Title Adapting linear discriminant analysis to the paradigm of learning from label proportions
Authors PÉREZ ORTIZ, MARÍA, Gutierrez P.A. , CARBONERO RUZ, MARIANO, Hervas-Martinez C.
External publication No
Scope Conference Paper
Nature Científica
Web https://www.scopus.com/inward/record.uri?eid=2-s2.0-85016086157&doi=10.1109%2fSSCI.2016.7850150&partnerID=40&md5=754ff697f8c69bd6b26ffcd31c3cd1c8
Publication date 01/01/2017
Scopus Id 2-s2.0-85016086157
DOI 10.1109/SSCI.2016.7850150
Abstract The recently coined term \'learning from label proportions\' refers to a new learning paradigm where training data is given by groups (also denoted as \'bags\'), and the only known information is the label proportion of each bag. The aim is then to construct a classification model to predict the class label of an individual instance, which differentiates this paradigm from the one of multi-instance learning. This learning setting presents very different applications in political science, marketing, healthcare and, in general, all fields in relation with anonymous data. In this paper, two new strategies are proposed to tackle this kind of problems. Both proposals are based on the optimisation of pattern class memberships using the data distribution in each bag and the known label proportions. To do so, linear discriminant analysis has been reformulated to work with non-crisp class memberships. The experimental part of this paper sets different objetives: 1) study the difference in performance, comparing our proposals and the fully supervised setting, 2) analyse the potential benefits of refining class memberships by the proposed approaches, and 3) test the influence of other factors in the performance, such as the number of classes or the bag size. The results of these experiments are promising, but further research should be encouraged for studying more complex data configurations. © 2016 IEEE.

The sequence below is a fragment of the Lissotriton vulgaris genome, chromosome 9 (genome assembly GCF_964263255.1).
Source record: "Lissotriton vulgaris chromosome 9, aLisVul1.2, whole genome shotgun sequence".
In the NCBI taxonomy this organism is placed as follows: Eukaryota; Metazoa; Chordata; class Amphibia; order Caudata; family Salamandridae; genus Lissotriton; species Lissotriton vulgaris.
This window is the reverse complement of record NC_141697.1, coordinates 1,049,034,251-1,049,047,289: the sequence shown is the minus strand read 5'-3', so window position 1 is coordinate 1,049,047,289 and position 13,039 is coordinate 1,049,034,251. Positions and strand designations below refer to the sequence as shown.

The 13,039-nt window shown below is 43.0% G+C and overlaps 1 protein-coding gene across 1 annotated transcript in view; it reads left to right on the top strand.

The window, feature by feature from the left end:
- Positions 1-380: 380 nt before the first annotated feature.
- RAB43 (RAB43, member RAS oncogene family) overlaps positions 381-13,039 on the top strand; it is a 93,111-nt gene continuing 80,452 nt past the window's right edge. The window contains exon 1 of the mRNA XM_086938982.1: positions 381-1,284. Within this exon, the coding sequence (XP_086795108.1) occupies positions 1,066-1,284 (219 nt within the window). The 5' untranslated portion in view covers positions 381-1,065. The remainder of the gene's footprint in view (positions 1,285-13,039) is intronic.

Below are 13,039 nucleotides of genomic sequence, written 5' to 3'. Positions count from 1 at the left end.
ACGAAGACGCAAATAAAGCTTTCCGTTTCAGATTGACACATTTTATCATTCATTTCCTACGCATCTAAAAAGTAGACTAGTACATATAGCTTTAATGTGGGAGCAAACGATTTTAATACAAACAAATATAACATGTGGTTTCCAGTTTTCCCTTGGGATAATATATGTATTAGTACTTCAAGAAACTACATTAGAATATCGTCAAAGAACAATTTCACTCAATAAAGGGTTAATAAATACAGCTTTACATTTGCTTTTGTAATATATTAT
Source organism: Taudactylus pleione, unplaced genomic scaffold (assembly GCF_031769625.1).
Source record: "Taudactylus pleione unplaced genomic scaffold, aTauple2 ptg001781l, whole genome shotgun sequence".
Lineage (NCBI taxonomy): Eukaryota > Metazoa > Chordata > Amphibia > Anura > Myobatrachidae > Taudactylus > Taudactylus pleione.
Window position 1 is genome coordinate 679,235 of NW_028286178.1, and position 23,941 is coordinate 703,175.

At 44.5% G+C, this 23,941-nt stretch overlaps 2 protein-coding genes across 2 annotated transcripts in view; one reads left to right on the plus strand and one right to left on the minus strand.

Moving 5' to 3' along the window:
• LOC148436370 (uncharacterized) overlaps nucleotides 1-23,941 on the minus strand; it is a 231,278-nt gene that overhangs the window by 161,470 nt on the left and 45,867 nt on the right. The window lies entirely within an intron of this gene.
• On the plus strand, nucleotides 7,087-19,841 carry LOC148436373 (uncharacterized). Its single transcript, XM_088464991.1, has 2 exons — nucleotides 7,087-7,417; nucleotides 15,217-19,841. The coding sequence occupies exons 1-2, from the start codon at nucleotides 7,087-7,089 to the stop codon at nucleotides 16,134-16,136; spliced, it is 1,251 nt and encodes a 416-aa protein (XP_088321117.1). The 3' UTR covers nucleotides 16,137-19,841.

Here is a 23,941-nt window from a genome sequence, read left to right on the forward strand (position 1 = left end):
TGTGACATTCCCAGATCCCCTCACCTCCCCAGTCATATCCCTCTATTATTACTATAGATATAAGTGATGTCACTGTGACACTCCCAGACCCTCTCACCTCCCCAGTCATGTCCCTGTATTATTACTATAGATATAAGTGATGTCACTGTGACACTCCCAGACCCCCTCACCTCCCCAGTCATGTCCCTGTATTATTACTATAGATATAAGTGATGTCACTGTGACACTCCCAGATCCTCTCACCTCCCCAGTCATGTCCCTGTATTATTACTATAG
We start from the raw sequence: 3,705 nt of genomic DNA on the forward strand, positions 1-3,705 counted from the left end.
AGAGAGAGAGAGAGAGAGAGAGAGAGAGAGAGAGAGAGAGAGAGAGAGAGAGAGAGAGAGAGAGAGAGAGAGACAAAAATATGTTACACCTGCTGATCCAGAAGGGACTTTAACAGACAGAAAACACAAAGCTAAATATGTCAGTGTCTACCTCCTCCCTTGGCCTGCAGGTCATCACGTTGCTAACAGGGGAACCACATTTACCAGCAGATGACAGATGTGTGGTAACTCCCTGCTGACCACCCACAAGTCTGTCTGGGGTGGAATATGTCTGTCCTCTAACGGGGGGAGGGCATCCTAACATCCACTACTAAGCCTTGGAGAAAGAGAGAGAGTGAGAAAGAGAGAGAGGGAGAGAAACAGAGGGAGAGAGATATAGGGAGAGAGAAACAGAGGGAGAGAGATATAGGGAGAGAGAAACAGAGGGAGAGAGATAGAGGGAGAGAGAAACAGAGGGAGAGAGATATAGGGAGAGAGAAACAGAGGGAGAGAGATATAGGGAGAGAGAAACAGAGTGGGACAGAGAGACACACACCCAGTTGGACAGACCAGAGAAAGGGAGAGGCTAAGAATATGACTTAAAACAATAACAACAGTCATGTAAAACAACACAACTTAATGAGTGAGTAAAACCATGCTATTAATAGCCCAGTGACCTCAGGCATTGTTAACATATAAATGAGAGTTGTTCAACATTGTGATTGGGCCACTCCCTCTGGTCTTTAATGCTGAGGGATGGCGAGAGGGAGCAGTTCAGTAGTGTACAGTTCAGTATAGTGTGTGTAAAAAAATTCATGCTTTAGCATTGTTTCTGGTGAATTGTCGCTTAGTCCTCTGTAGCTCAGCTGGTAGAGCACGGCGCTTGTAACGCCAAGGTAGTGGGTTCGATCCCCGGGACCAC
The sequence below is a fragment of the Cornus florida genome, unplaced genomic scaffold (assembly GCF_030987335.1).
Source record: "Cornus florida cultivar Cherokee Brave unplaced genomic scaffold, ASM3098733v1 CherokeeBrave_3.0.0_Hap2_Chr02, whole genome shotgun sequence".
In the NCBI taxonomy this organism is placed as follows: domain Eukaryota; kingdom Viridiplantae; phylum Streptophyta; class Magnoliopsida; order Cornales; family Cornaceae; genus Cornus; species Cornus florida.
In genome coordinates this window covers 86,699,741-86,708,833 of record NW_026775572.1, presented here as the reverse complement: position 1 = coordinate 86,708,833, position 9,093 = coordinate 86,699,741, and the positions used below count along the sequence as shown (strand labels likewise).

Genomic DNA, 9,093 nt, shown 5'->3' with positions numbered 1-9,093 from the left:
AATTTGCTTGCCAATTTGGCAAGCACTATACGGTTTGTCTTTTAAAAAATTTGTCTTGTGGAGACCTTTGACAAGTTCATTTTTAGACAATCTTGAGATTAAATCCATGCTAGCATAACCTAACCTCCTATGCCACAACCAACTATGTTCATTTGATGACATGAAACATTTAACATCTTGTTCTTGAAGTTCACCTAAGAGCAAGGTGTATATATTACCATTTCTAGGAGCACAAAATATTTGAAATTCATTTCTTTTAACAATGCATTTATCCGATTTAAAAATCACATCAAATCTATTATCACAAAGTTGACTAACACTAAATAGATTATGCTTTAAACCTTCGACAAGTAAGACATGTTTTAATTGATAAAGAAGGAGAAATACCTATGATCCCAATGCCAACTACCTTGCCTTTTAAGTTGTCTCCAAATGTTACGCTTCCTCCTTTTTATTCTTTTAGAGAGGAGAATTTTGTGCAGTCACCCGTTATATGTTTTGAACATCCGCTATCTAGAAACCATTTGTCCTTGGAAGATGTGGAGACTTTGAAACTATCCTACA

Keywords Artificial intelligence; Classification models; learning from label proportions; Learning paradigms; Learning settings; Linear discriminant analysis; Multi-instance learning; Potential benefits; weak
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